PRIVATE SECTOR firms will squeeze municipal engineers out of local authority work unless they prove their competence and raise their profile with the government, a leading municipal engineer said at the AME conference last week.
As the government comes under increasing pressure to improve public services, 'the time is now for us, as municipal engineers, to prove that we are capable of meeting its demands, ' said Essex County Council head of transport and operations, John Sanders. 'If we do not, the private sector will take the reins.'
But director of the London Borough of Merton Richard Rawes urged members to 'move towards the danger. Change is inevitable, ' he said. He argued that local authorities should see their future role more as 'co-ordinators of public services, not necessarily service providers'.
Rawes said the provision of public services had to be firmly focused on the customer. It does not matter whether the service is provided by the public or private sector, he argued.
Mouchel managing director Jeff Morris agreed that improving performance is paramount.
'REVOLUTIONARY CHANGES' are set to overtake the construction industry, ICE senior vice president Mark Whitby told delegates at the AME annual conference.
Whitby called for 'the dissolution of barriers between respective professions within the industry'.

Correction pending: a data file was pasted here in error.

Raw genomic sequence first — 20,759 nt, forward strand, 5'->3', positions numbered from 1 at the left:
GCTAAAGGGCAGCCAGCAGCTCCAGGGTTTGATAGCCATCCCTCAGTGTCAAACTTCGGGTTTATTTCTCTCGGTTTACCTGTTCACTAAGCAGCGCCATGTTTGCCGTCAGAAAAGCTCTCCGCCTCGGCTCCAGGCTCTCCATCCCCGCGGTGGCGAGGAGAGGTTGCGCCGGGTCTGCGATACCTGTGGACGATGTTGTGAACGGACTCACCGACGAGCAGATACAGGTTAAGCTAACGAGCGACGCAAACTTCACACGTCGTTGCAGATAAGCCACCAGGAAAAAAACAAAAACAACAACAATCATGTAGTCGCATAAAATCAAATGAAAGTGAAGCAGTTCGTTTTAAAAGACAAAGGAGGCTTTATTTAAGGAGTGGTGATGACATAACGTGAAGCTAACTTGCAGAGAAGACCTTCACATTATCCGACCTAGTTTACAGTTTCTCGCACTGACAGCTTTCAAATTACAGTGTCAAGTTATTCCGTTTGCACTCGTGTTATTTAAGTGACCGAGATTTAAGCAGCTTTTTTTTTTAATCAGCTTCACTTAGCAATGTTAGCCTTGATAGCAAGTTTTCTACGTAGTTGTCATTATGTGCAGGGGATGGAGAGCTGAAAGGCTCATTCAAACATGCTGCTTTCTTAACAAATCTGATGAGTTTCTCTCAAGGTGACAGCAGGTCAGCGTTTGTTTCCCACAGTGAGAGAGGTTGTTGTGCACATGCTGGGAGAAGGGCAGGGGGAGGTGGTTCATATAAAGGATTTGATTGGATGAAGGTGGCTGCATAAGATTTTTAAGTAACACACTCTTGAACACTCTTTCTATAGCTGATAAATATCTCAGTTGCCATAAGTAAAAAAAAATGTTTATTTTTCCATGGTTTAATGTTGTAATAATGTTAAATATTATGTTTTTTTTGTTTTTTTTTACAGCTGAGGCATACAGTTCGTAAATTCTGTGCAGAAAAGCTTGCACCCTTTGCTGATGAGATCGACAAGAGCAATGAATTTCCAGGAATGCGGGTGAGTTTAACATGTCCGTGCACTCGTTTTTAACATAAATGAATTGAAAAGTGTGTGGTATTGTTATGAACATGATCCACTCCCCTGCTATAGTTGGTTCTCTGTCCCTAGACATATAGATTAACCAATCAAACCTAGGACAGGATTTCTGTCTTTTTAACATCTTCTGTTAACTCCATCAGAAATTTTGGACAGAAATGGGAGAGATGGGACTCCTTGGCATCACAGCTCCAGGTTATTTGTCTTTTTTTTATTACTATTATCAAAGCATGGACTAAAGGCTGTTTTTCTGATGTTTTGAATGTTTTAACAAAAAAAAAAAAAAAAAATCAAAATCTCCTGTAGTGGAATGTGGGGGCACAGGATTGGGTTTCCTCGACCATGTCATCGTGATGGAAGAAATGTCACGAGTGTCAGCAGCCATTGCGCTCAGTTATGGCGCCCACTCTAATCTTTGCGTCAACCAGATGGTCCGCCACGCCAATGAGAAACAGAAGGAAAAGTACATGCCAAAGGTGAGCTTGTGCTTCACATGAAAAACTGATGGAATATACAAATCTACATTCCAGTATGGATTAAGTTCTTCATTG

Inter-disciplinary groups such as the Urban Design Alliance, bringing together engineers, architects, urban planners, environmentalists and economists, will dramatically improve design standards and the quality of the built environment, he said.
In education, IT is rapidly transforming science and technology teaching, Whitby added, drawing for illustration on the John Kelly Technology College in Brent, London, where students as young as 11 have been involved in designing threedimensional objects using a version of CAD software ProDesktop.
Such initiatives are spreading through the education system, improving the competence of students entering higher education.
Increasingly, university entrants will have an understanding of how structures, mechanics and technology fit together, he predicted.
'AS FOR the future, your task is not to foresee, but to enable it, ' added Mark Whitby at the AME conference last week, quoting French aviator and novelist Antoine de Saint-Exupery.
High altitude, solar powered, automatically piloted aircraft will supersede satellites, Whitby predicted. The new generation aircraft will be cheaper to manufacture and launch, and easier to maintain and replace, he claimed.
Whitby Bird & Partners, the consulting firm in which Whitby is a partner, is designing a super light, solar powered plane and has approached the government with proposals for using the aircraft to monitor car speeds. The spys in the sky could be operational within 10 years, he said.